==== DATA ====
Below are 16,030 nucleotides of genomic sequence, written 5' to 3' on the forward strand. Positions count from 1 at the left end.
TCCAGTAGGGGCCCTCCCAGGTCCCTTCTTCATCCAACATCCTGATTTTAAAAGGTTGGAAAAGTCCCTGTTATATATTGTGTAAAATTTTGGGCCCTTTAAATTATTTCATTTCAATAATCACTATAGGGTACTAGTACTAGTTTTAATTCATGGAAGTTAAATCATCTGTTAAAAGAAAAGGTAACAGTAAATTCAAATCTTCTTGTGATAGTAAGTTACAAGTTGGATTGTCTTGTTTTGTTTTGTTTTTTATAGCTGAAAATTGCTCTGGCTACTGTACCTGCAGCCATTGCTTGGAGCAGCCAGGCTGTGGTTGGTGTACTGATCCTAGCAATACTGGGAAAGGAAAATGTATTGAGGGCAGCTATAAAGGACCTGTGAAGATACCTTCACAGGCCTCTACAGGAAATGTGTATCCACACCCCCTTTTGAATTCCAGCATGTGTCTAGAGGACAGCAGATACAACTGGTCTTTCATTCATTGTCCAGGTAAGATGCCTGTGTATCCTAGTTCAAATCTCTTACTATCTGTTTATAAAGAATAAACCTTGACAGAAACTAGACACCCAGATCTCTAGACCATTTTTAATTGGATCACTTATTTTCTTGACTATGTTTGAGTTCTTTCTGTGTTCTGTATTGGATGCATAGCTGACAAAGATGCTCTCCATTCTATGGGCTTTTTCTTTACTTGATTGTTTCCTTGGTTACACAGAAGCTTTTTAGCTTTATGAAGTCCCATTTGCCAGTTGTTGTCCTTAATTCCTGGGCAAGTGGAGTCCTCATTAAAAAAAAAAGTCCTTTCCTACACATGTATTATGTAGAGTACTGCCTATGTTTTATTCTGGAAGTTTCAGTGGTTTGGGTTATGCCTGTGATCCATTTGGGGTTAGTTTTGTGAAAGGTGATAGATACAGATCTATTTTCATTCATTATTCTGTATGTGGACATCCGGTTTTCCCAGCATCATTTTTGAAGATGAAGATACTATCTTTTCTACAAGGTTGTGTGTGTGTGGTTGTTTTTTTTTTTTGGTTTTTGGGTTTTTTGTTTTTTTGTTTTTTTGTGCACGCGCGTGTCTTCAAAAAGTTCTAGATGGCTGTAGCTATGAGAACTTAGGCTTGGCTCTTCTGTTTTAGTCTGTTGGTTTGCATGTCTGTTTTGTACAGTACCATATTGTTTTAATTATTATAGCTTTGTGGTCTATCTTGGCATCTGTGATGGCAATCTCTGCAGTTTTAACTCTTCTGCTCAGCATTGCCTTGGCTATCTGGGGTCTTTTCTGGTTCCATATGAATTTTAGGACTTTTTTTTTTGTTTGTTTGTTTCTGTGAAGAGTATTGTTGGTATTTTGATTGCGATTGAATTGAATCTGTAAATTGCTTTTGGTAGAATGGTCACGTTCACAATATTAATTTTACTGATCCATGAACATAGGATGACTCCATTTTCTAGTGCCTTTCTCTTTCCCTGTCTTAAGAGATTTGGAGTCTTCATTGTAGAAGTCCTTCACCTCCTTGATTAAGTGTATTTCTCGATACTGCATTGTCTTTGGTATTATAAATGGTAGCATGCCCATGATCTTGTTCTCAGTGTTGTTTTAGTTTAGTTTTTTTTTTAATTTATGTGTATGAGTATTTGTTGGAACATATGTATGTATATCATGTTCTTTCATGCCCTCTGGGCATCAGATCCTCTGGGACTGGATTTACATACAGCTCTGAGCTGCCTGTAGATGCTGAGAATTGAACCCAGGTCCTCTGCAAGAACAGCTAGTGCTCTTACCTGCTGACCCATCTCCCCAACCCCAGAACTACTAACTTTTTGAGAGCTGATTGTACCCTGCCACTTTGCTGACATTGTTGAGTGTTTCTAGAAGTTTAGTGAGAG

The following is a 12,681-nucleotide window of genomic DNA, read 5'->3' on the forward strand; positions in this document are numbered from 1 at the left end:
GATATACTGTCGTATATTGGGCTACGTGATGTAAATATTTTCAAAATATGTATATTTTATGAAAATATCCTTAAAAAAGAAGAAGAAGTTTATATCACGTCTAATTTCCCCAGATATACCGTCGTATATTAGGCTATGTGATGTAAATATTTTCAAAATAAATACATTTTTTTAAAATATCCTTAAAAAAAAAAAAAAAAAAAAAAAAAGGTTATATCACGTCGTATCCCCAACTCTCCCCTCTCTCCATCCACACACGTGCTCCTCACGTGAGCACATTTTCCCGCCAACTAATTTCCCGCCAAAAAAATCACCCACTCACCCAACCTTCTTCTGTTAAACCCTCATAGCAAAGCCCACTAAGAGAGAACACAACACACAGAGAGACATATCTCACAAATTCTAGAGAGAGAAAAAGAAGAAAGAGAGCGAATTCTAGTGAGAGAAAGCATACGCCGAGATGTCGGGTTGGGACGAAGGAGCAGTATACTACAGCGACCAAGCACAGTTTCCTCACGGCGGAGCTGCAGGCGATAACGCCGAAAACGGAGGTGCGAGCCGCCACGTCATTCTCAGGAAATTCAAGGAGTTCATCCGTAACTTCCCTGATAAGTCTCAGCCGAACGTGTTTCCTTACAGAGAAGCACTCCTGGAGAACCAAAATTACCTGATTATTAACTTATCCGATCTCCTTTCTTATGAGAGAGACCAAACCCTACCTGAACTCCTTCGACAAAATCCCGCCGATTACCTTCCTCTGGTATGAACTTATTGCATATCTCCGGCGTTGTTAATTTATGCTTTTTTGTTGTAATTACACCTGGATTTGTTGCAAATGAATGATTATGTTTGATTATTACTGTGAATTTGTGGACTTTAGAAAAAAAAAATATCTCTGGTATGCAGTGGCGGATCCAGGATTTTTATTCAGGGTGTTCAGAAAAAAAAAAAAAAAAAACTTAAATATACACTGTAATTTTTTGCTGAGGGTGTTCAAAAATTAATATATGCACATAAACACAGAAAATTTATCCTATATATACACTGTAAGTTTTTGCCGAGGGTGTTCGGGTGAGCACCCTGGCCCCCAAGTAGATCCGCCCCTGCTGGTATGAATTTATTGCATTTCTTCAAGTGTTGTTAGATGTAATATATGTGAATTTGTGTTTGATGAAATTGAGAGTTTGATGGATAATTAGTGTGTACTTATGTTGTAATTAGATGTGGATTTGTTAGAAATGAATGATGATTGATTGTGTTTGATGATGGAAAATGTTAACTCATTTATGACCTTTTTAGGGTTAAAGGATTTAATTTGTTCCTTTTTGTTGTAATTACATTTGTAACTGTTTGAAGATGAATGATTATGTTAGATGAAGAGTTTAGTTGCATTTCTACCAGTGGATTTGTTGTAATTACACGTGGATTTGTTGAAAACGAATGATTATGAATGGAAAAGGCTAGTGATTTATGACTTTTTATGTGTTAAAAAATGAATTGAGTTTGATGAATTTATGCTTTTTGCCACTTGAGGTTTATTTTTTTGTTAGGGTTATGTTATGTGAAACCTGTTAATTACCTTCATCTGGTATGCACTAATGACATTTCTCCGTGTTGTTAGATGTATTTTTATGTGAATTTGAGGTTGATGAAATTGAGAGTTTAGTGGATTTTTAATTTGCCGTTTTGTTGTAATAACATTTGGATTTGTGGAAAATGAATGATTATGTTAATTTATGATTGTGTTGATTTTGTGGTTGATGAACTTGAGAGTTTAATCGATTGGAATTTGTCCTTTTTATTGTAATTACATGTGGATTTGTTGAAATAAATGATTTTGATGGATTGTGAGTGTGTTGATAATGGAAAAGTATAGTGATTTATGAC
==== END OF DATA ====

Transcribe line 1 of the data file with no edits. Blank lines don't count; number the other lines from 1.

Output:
Below are 16,030 nucleotides of genomic sequence, written 5' to 3' on the forward strand. Positions count from 1 at the left end.